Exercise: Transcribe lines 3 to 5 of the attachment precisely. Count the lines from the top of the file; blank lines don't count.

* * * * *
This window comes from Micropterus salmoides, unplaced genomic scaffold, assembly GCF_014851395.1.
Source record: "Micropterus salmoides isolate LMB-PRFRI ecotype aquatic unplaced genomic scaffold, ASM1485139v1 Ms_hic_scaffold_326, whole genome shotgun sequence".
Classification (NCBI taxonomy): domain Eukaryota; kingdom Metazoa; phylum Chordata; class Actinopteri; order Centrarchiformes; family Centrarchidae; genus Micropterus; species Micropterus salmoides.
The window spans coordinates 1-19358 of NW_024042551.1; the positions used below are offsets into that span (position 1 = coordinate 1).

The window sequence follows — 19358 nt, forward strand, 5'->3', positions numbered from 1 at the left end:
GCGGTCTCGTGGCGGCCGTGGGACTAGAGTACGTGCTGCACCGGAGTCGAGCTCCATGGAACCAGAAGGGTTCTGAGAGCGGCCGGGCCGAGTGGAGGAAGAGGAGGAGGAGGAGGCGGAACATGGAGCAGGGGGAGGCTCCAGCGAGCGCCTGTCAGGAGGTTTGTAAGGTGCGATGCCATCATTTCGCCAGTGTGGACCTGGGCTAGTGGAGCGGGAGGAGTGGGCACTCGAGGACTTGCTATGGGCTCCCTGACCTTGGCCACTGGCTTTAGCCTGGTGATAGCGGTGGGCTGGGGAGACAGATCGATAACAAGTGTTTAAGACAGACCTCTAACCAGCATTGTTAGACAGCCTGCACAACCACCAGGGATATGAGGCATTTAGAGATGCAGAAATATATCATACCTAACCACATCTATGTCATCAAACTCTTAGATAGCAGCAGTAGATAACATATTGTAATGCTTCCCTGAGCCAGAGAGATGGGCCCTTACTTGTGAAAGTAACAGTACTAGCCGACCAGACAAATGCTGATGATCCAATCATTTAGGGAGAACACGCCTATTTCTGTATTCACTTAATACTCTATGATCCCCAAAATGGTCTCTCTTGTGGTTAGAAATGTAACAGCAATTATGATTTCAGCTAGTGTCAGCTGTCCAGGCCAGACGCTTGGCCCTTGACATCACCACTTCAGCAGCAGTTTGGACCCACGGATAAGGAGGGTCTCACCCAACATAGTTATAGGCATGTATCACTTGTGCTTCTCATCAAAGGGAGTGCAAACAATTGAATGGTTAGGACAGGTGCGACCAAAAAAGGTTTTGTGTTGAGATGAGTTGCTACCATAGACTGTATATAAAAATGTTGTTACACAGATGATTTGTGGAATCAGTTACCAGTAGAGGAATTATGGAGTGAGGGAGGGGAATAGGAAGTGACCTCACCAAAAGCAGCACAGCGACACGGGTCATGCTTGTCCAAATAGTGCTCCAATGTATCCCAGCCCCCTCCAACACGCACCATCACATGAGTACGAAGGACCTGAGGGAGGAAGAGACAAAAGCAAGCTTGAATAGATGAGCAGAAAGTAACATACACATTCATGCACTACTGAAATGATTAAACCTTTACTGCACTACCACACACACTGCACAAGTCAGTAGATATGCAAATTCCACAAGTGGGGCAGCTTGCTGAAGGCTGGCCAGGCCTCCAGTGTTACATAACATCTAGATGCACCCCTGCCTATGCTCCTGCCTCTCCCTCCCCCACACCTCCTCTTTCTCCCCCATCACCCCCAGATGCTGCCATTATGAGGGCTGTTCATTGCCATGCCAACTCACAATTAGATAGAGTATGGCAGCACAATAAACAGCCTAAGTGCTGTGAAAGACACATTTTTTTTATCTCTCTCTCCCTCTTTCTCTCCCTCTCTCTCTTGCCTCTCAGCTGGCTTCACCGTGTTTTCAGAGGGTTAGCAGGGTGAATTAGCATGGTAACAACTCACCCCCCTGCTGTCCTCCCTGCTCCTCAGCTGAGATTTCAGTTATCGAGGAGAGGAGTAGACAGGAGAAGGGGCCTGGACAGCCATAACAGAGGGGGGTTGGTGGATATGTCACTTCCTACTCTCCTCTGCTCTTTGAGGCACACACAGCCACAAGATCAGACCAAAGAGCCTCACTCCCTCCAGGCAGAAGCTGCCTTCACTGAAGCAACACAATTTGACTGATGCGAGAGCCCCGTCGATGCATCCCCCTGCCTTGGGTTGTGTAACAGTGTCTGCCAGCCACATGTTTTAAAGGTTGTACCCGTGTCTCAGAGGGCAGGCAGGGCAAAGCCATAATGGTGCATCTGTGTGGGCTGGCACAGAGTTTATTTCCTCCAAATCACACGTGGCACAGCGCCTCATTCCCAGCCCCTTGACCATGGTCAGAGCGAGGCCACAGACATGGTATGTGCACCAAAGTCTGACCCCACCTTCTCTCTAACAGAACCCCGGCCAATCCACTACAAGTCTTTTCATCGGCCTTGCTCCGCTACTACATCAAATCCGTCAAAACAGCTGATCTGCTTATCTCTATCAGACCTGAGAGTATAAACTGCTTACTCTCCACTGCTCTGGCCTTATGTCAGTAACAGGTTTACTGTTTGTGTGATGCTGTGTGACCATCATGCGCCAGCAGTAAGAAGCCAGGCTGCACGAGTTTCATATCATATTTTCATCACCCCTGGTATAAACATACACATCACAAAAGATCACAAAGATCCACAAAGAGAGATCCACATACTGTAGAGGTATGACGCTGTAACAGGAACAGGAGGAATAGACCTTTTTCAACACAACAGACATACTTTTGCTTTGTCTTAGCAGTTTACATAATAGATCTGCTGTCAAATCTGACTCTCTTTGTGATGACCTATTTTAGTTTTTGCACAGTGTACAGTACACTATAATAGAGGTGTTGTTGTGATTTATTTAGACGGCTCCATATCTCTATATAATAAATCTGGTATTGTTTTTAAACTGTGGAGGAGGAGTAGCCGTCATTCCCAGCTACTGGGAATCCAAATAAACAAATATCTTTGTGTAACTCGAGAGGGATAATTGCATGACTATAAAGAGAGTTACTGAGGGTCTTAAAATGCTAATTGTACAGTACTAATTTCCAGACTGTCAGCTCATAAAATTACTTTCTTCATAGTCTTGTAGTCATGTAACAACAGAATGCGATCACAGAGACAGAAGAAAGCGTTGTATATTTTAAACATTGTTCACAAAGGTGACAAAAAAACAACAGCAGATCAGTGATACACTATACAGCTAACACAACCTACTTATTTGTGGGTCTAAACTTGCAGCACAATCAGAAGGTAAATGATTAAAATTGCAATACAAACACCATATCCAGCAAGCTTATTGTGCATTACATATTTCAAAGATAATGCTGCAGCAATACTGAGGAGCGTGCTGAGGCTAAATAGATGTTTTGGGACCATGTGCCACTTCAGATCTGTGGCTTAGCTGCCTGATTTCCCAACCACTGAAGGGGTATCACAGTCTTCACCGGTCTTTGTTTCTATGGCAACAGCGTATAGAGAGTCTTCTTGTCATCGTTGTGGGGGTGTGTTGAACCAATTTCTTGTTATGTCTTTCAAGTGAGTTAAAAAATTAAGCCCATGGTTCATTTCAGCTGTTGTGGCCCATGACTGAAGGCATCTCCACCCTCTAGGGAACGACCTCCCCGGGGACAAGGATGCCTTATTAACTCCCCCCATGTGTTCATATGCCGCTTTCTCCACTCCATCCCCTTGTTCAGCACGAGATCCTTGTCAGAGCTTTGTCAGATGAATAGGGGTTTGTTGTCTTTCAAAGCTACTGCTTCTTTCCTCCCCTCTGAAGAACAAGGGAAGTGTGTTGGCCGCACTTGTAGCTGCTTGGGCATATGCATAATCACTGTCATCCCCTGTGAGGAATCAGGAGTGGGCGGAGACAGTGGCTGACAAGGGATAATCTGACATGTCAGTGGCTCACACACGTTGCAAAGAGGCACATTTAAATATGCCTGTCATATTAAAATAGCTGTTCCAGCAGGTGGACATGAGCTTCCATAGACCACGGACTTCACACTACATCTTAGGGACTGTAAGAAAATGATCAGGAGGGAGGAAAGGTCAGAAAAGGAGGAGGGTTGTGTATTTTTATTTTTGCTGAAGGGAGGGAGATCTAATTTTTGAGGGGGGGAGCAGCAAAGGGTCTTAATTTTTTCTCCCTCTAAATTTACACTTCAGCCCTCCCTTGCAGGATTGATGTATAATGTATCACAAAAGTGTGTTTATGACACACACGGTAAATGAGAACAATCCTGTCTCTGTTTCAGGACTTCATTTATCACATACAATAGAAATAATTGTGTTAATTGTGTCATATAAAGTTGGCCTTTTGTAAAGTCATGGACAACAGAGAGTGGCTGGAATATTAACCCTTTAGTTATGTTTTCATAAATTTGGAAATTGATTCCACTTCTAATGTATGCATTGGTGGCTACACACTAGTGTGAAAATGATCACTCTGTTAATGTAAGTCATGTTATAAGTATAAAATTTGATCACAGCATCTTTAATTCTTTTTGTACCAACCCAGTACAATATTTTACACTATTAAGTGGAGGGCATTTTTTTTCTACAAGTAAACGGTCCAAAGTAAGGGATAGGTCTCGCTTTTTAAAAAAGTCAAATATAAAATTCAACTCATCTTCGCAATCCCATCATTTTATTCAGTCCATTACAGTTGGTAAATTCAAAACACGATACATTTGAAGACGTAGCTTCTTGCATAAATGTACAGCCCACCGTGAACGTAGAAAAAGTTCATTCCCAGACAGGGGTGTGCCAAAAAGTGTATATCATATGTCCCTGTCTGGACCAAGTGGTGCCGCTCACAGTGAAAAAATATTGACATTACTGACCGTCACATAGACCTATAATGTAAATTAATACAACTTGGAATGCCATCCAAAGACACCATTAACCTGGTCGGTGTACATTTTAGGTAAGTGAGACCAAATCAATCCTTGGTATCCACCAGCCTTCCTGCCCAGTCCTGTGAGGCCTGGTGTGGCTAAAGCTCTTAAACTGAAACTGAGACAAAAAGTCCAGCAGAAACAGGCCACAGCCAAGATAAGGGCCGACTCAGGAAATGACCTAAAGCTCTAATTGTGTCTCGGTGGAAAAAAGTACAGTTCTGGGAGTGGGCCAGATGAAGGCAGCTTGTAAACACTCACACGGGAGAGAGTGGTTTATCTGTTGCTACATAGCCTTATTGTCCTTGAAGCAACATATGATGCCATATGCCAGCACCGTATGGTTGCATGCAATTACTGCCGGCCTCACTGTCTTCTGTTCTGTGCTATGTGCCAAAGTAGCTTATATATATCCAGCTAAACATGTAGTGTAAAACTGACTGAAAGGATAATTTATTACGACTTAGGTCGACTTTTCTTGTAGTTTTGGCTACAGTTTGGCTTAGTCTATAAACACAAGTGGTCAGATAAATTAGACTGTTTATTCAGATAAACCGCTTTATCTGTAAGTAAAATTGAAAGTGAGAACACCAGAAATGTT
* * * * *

Classification (NCBI taxonomy): domain Eukaryota; kingdom Metazoa; phylum Chordata; class Actinopteri; order Centrarchiformes; family Centrarchidae; genus Micropterus; species Micropterus salmoides.
The window spans coordinates 1-19358 of NW_024042551.1; the positions used below are offsets into that span (position 1 = coordinate 1).

The window sequence follows — 19358 nt, forward strand, 5'->3', positions numbered from 1 at the left end: